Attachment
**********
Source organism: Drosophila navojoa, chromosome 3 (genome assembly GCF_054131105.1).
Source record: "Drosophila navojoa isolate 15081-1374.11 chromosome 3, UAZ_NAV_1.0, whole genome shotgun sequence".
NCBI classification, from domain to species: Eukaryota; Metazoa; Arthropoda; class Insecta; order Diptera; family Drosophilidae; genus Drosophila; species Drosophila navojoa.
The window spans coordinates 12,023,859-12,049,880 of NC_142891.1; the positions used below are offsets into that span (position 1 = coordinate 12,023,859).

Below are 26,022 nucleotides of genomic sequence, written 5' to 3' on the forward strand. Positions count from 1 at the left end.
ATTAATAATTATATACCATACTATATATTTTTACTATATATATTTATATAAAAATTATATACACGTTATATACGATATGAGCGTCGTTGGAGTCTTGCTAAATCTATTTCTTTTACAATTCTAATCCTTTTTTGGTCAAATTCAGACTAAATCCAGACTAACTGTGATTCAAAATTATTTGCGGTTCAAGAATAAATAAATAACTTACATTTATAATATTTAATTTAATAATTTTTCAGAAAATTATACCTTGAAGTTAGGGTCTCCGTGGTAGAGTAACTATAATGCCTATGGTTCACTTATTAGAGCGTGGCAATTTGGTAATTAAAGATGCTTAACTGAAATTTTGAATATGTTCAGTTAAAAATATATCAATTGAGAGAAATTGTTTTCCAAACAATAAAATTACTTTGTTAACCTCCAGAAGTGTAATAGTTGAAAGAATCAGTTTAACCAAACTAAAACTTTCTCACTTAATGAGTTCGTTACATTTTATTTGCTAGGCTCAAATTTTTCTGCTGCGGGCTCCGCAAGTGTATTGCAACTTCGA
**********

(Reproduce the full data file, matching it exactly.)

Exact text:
Source organism: Drosophila navojoa, chromosome 3 (genome assembly GCF_054131105.1).
Source record: "Drosophila navojoa isolate 15081-1374.11 chromosome 3, UAZ_NAV_1.0, whole genome shotgun sequence".
NCBI classification, from domain to species: Eukaryota; Metazoa; Arthropoda; class Insecta; order Diptera; family Drosophilidae; genus Drosophila; species Drosophila navojoa.
The window spans coordinates 12,023,859-12,049,880 of NC_142891.1; the positions used below are offsets into that span (position 1 = coordinate 12,023,859).

Below are 26,022 nucleotides of genomic sequence, written 5' to 3' on the forward strand. Positions count from 1 at the left end.
ATTAATAATTATATACCATACTATATATTTTTACTATATATATTTATATAAAAATTATATACACGTTATATACGATATGAGCGTCGTTGGAGTCTTGCTAAATCTATTTCTTTTACAATTCTAATCCTTTTTTGGTCAAATTCAGACTAAATCCAGACTAACTGTGATTCAAAATTATTTGCGGTTCAAGAATAAATAAATAACTTACATTTATAATATTTAATTTAATAATTTTTCAGAAAATTATACCTTGAAGTTAGGGTCTCCGTGGTAGAGTAACTATAATGCCTATGGTTCACTTATTAGAGCGTGGCAATTTGGTAATTAAAGATGCTTAACTGAAATTTTGAATATGTTCAGTTAAAAATATATCAATTGAGAGAAATTGTTTTCCAAACAATAAAATTACTTTGTTAACCTCCAGAAGTGTAATAGTTGAAAGAATCAGTTTAACCAAACTAAAACTTTCTCACTTAATGAGTTCGTTACATTTTATTTGCTAGGCTCAAATTTTTCTGCTGCGGGCTCCGCAAGTGTATTGCAACTTCGA